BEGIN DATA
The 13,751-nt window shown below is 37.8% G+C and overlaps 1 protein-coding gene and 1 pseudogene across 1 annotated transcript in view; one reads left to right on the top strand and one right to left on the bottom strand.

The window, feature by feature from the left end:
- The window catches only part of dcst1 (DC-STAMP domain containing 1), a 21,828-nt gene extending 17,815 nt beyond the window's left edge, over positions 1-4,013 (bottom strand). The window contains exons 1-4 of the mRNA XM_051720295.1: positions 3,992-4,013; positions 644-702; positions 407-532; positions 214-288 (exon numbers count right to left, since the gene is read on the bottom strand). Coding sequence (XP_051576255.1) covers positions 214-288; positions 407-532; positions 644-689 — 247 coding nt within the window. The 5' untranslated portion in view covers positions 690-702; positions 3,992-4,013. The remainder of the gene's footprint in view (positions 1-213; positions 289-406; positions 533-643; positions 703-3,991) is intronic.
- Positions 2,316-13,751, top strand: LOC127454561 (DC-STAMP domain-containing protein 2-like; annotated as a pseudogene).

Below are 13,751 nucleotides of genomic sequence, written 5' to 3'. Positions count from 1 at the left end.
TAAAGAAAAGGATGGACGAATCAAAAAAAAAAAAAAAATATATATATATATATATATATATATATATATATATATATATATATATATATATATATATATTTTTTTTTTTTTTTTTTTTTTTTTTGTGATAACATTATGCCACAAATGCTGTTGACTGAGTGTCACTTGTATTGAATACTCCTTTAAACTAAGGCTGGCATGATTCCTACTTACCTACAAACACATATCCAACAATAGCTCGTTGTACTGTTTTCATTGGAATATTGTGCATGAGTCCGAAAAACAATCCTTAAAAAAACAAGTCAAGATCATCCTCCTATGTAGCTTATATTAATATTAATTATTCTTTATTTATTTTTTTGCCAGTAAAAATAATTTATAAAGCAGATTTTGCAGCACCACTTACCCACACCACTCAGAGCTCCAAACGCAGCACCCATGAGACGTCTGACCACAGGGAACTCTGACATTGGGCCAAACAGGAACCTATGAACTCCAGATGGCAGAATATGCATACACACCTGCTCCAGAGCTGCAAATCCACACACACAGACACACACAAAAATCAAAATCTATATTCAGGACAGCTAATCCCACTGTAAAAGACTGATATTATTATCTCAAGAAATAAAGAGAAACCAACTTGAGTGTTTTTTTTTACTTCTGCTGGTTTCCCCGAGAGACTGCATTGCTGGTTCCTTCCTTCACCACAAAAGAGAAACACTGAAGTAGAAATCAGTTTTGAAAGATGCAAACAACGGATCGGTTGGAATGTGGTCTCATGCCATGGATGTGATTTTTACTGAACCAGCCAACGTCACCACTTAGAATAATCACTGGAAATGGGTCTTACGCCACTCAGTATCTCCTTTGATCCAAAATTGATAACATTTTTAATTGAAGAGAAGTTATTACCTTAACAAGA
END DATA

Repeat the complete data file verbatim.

The 13,751-nt window shown below is 37.8% G+C and overlaps 1 protein-coding gene and 1 pseudogene across 1 annotated transcript in view; one reads left to right on the top strand and one right to left on the bottom strand.

The window, feature by feature from the left end:
- The window catches only part of dcst1 (DC-STAMP domain containing 1), a 21,828-nt gene extending 17,815 nt beyond the window's left edge, over positions 1-4,013 (bottom strand). The window contains exons 1-4 of the mRNA XM_051720295.1: positions 3,992-4,013; positions 644-702; positions 407-532; positions 214-288 (exon numbers count right to left, since the gene is read on the bottom strand). Coding sequence (XP_051576255.1) covers positions 214-288; positions 407-532; positions 644-689 — 247 coding nt within the window. The 5' untranslated portion in view covers positions 690-702; positions 3,992-4,013. The remainder of the gene's footprint in view (positions 1-213; positions 289-406; positions 533-643; positions 703-3,991) is intronic.
- Positions 2,316-13,751, top strand: LOC127454561 (DC-STAMP domain-containing protein 2-like; annotated as a pseudogene).

Below are 13,751 nucleotides of genomic sequence, written 5' to 3'. Positions count from 1 at the left end.
TAAAGAAAAGGATGGACGAATCAAAAAAAAAAAAAAAATATATATATATATATATATATATATATATATATATATATATATATATATATATATATATATTTTTTTTTTTTTTTTTTTTTTTTTTGTGATAACATTATGCCACAAATGCTGTTGACTGAGTGTCACTTGTATTGAATACTCCTTTAAACTAAGGCTGGCATGATTCCTACTTACCTACAAACACATATCCAACAATAGCTCGTTGTACTGTTTTCATTGGAATATTGTGCATGAGTCCGAAAAACAATCCTTAAAAAAACAAGTCAAGATCATCCTCCTATGTAGCTTATATTAATATTAATTATTCTTTATTTATTTTTTTGCCAGTAAAAATAATTTATAAAGCAGATTTTGCAGCACCACTTACCCACACCACTCAGAGCTCCAAACGCAGCACCCATGAGACGTCTGACCACAGGGAACTCTGACATTGGGCCAAACAGGAACCTATGAACTCCAGATGGCAGAATATGCATACACACCTGCTCCAGAGCTGCAAATCCACACACACAGACACACACAAAAATCAAAATCTATATTCAGGACAGCTAATCCCACTGTAAAAGACTGATATTATTATCTCAAGAAATAAAGAGAAACCAACTTGAGTGTTTTTTTTTACTTCTGCTGGTTTCCCCGAGAGACTGCATTGCTGGTTCCTTCCTTCACCACAAAAGAGAAACACTGAAGTAGAAATCAGTTTTGAAAGATGCAAACAACGGATCGGTTGGAATGTGGTCTCATGCCATGGATGTGATTTTTACTGAACCAGCCAACGTCACCACTTAGAATAATCACTGGAAATGGGTCTTACGCCACTCAGTATCTCCTTTGATCCAAAATTGATAACATTTTTAATTGAAGAGAAGTTATTACCTTAACAAGA